Call for US expert to operate on mesh implant victims
Campaigners have called for a specialist surgeon from the US to be allowed to help people with problems caused by vaginal mesh implants.
Hundreds of women say the procedure has ruined their lives.
Dr Dionysios Veronikis has offered to come to Scotland and operate on women who have suffered severe pain since the implants.
The Scottish government said it was open to discussions with health boards on the funding of additional training.
Mesh implants are used by surgeons to treat conditions which some women suffer after childbirth, with the synthetic substance used to repair damaged or weakened tissue.
The use of mesh in Scotland was suspended in all but "exceptional circumstances" in 2014 after it emerged some women had suffered painful side-effects but the procedure has still been used hundreds of times since.
Campaigners are calling on the Scottish government to allow Dr Veronikis, who has successfully removed hundreds of implants, to be allowed to operate on Scottish women.
Irish mesh campaigner Mary McLaughlin was operated on by Dr Veronikis in January after paying about £5,000 for the procedure. She said it had transformed her life.
"I don't like the word miraculous but the day after surgery I was able to stand up and was able to walk with a normal gait to the bathroom," she told the BBC's Good Morning Scotland programme.
"Since then I wake up every morning to see if the pains in my legs come back and they don't.
"There is no longer a wobble when I stand up, I can bend down to get stuff out of a cupboard which I couldn't do and I am driving again, which i couldn't do."
'The ball has been dropped'
Law lecturer Ms McLaughlin, from Belfast, said she found out about Dr Veronikis on the internet and claimed that his kind of surgical expertise is not available on the NHS.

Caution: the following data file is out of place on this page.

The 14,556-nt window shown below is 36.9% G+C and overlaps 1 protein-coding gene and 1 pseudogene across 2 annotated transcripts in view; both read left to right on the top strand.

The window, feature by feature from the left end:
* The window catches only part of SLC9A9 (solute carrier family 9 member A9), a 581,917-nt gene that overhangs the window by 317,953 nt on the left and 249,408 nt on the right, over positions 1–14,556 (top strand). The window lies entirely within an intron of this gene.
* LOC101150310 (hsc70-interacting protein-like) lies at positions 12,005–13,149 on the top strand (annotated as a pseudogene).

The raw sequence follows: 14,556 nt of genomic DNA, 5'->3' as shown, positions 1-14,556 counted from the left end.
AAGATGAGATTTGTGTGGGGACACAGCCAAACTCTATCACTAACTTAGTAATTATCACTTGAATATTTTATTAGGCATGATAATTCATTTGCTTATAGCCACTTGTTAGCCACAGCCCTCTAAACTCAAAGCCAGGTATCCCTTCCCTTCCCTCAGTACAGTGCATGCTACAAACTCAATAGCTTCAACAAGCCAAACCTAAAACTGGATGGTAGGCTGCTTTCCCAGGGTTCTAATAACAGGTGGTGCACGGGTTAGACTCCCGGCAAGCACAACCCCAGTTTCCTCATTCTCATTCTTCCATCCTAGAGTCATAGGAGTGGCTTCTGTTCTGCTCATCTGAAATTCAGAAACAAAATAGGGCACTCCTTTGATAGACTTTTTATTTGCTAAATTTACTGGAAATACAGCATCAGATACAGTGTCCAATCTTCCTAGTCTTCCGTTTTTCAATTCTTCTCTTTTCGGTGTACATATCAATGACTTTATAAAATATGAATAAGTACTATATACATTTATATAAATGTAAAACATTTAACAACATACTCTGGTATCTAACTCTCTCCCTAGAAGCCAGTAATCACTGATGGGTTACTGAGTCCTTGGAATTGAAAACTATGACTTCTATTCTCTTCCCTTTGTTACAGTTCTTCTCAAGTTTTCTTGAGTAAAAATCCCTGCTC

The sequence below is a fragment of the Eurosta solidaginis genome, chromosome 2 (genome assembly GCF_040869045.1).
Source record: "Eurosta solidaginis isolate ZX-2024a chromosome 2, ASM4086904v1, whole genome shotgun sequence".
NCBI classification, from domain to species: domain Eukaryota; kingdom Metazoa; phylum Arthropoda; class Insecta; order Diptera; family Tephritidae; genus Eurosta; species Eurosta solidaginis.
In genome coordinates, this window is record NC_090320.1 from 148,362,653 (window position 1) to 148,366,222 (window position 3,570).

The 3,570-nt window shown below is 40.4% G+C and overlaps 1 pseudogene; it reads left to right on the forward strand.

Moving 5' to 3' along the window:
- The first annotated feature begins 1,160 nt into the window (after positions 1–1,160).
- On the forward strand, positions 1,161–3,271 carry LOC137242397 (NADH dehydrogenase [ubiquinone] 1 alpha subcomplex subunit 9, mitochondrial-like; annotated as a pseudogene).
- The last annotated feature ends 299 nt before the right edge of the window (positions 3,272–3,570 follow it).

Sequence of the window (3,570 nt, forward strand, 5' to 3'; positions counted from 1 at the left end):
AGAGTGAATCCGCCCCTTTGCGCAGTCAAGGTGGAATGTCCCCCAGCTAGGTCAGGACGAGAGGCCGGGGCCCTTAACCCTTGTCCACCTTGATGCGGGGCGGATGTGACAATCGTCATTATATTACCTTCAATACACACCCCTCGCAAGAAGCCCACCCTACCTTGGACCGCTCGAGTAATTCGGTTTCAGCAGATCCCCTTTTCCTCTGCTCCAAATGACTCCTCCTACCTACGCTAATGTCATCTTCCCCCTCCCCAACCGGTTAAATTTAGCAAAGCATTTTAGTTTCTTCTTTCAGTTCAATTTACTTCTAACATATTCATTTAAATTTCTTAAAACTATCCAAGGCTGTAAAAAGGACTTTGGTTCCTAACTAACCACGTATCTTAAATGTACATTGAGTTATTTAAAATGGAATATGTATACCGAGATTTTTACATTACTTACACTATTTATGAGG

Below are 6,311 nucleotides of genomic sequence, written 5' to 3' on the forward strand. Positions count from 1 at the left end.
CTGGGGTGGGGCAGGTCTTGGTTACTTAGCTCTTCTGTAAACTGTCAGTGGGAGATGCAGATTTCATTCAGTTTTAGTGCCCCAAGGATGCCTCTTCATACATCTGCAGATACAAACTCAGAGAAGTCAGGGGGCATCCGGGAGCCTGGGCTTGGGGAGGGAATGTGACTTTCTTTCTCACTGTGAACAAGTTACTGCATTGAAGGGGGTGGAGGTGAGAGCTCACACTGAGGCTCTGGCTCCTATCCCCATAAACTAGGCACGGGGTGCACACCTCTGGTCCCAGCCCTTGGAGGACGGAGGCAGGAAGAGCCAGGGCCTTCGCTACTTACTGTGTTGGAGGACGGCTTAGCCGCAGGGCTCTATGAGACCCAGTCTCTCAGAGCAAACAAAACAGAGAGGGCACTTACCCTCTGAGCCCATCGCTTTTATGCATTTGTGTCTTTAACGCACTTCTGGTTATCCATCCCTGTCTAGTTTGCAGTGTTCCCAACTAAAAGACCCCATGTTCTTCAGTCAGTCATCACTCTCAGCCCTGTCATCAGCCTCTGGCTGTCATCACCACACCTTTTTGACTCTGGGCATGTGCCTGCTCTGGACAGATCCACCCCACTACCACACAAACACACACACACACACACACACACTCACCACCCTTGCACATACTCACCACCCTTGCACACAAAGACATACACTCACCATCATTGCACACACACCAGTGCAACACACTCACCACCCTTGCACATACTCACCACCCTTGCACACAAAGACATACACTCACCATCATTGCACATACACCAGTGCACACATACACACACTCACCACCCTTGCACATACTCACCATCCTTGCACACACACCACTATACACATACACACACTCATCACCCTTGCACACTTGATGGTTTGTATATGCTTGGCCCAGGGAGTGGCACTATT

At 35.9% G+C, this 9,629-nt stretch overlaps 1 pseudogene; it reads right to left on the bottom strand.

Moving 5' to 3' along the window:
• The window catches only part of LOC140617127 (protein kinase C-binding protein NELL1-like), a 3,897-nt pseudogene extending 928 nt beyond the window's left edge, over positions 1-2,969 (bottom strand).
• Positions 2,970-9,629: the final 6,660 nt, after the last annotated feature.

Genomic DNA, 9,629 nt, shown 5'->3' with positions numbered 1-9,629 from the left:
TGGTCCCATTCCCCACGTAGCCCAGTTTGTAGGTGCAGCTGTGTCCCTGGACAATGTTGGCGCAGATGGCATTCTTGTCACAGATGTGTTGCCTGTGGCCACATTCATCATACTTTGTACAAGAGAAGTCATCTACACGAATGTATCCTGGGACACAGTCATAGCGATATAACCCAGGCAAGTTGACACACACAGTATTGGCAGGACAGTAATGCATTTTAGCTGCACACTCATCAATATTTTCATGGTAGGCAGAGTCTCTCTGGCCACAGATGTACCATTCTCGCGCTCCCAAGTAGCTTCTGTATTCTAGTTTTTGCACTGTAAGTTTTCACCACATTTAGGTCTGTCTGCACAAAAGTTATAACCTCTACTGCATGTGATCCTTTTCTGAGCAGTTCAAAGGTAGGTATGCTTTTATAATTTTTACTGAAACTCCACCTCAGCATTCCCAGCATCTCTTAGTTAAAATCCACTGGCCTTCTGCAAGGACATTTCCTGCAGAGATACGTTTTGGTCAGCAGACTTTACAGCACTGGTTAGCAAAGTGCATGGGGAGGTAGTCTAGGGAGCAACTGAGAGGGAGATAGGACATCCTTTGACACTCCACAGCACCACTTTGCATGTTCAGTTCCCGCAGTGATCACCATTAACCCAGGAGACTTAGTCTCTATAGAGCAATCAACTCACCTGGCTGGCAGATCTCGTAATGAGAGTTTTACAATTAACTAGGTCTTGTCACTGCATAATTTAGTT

She added: "The government has had 20 years for tea and sympathy conversations with patients with mesh, and it has to be admitted that the ball has been dropped.
"There are no full removals in Scotland, England, Wales or Northern Ireland
"The surgeons use a small piecemeal approach where they take a little bit of the mesh out, see how the patient fares and then take another little bit of the mesh out.
"Dr Veronikis does this operation in one."
What are mesh implants?
- Over the past 20 years, more than 100,000 women across the UK have had transvaginal mesh implants, which are used to treat pelvic organ prolapse (POP) and stress urinary incontinence (SUI), often after childbirth.
- The mesh, usually made from synthetic polypropylene, is intended to repair damaged or weakened tissue.
- While the vast majority of women suffer no side-effects, others have reported chronic and debilitating pain, with some being left unable to walk.
Mesh campaigners say thousands of Scottish women are suffering the effects of mesh implants and almost 600 are taking legal action over the procedures.
Last year a Scottish government-commissioned report was critical of the way a previous review of the procedure was carried out, saying it suffered "systemic" failings and potential conflicts of interest.
NHS England has recently curbed the use of mesh on safety grounds, although it is still available as a treatment of last resort for some.
If Dr Veronikis was going to operate in this country he would have to be registered with the General Medical Council as is the case with all British surgeons.
A Scottish government spokeswoman said: "We know there are many patients who have suffered pain and life-changing complications following mesh implant procedures - and we sympathise hugely with them and their families.
"Health boards are aware that Dr Veronikis has been reported as being willing to visit Scotland. While boards are directly responsible for surgical staff and their development, we would be happy to discuss with both boards and professionals funding of additional education and training where a specific need is identified.
"Full mesh removal, where this is the correct course of action, has already been provided by specialist staff working here in Scotland. The decision to remove mesh will be made by the patient in consultation with her clinician and will take into account her particular circumstances."